Dulce Chacón, 2018, two linen canvases, 54.3 X 190.9 in. each, drawn with cochineal ink.
Vanitas Portus shows the historical relationship of the ports of Manila and Acapulco through a visual narrative.
This panoramic mural mirrors Manila and Acapulco, two ports that were connected in a period of apogee and that today empathically look at each other in their nadir. The first canvas focuses on the colonial period, the discovery and exploration of new lands and the trade of ideas and materials that circulated via the Acapulco-Manila galleons for over 250 years. The second canvas focuses on the contemporary history of the two ports a period in which their continuos communication is interrupted and the environmental and social decay of each city is notorious. In the case of Manila, the destruction suffered in the WW2 is still part of the present, which has pressing socio -political problems. In Acapulco, decades of old unresolved social tension add to the recent violence fueled by drug trafficking.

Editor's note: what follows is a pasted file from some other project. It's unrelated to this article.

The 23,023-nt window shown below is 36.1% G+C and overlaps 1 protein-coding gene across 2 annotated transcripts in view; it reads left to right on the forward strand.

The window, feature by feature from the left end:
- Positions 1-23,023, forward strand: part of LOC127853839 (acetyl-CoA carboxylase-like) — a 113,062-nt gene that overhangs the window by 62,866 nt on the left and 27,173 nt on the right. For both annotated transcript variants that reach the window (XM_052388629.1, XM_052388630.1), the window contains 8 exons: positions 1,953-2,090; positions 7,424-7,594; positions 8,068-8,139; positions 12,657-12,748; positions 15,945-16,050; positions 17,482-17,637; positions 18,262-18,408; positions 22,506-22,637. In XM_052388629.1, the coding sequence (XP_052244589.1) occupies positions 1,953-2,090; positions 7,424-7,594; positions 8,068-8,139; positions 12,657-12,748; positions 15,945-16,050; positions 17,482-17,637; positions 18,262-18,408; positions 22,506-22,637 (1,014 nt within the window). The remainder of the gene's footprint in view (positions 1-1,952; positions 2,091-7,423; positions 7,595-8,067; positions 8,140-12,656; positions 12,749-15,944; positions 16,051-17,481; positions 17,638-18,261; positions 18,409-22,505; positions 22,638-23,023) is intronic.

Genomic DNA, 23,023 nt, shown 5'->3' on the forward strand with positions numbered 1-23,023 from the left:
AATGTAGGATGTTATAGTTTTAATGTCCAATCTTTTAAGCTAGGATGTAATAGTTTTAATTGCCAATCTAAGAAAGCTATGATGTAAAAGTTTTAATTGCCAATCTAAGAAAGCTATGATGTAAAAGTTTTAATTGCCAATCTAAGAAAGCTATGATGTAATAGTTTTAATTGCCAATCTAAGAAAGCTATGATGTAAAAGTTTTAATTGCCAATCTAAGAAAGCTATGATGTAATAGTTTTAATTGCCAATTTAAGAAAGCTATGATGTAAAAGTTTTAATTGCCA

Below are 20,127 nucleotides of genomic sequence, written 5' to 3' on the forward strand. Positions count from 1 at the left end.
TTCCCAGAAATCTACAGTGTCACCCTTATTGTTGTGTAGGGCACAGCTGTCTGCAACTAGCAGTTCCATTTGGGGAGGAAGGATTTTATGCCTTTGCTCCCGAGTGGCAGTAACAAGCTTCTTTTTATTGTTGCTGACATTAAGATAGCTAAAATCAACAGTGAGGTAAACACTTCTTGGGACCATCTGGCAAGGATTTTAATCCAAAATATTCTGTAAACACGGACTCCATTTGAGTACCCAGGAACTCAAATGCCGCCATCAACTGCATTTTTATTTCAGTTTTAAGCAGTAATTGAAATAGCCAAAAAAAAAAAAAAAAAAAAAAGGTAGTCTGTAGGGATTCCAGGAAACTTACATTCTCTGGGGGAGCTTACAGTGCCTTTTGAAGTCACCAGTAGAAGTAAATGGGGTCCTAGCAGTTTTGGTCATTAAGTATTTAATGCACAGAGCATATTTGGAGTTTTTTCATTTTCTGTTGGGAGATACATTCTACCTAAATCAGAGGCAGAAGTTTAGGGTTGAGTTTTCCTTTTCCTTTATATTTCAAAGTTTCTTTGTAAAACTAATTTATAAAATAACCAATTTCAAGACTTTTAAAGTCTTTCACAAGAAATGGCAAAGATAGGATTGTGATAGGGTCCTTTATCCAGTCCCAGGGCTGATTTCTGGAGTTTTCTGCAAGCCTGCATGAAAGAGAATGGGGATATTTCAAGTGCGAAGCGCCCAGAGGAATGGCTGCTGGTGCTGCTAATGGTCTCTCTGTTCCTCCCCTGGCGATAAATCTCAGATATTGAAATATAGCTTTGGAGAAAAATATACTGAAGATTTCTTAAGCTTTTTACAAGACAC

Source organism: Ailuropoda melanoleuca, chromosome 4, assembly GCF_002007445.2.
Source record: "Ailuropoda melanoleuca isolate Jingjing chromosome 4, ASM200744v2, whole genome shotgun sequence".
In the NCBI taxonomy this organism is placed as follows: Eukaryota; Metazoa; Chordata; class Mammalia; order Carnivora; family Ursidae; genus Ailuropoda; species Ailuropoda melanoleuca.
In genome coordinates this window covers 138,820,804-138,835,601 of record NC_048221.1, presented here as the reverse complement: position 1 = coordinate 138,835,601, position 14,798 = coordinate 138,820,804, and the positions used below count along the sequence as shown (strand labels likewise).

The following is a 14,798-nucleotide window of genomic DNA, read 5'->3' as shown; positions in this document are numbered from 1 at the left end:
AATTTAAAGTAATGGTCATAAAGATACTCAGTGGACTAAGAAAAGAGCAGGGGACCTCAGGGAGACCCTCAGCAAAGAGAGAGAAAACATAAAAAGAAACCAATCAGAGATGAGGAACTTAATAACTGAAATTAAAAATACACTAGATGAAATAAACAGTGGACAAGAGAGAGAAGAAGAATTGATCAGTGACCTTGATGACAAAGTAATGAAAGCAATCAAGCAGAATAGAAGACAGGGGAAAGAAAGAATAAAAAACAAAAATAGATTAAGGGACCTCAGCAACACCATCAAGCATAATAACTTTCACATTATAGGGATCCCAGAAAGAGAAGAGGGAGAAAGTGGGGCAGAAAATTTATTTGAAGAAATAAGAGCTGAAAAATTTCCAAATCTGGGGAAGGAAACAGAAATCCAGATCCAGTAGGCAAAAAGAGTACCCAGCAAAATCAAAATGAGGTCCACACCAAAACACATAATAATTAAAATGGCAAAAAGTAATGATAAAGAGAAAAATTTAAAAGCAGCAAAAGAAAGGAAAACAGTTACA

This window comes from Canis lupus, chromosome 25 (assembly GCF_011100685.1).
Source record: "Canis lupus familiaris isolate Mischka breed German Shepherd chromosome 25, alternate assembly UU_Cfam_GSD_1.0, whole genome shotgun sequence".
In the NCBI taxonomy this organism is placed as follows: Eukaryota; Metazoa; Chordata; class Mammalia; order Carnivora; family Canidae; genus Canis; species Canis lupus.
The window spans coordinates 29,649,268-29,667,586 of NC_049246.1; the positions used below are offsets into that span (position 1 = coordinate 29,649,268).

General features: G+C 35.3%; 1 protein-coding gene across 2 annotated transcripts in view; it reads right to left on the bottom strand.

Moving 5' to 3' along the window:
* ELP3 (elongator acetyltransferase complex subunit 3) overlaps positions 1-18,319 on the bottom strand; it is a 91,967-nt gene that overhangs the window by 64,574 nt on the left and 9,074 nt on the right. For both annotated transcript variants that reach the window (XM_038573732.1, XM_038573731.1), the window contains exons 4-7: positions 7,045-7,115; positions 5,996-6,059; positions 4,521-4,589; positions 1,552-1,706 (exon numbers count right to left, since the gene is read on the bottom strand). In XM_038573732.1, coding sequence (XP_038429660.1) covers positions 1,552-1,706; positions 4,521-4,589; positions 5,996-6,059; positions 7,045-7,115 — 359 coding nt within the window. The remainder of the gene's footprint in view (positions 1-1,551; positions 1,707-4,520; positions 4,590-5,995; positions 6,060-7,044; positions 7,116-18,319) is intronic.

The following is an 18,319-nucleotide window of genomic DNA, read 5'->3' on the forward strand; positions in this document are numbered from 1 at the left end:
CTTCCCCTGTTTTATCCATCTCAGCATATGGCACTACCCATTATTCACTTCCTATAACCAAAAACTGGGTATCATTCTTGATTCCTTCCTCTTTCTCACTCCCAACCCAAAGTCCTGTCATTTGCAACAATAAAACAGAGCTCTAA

These pieces were painted with Mexican cochineal ink, an organic dye that was widely marketed and transported in the Manila galleons but was substitute by synthetic colorants in the nineteenth century, marking in a way the end of early globalization and the beginnig of industrialized world.
-Relation to Open call:
The connections between two distant places linked by their colonial past (Manila and Acapulco) are represented within a cartographic landscape that brings together natural elements -earth, water, air, fire- that have been used to develop technological tools such as the ship or the plane. Instruments that have served both for exploration as well as to be weapons of destruction.
These pieces are a recount of 500 years of the history of two ports that have witnessed the colonization and exploitation of natural resources and the human being himself.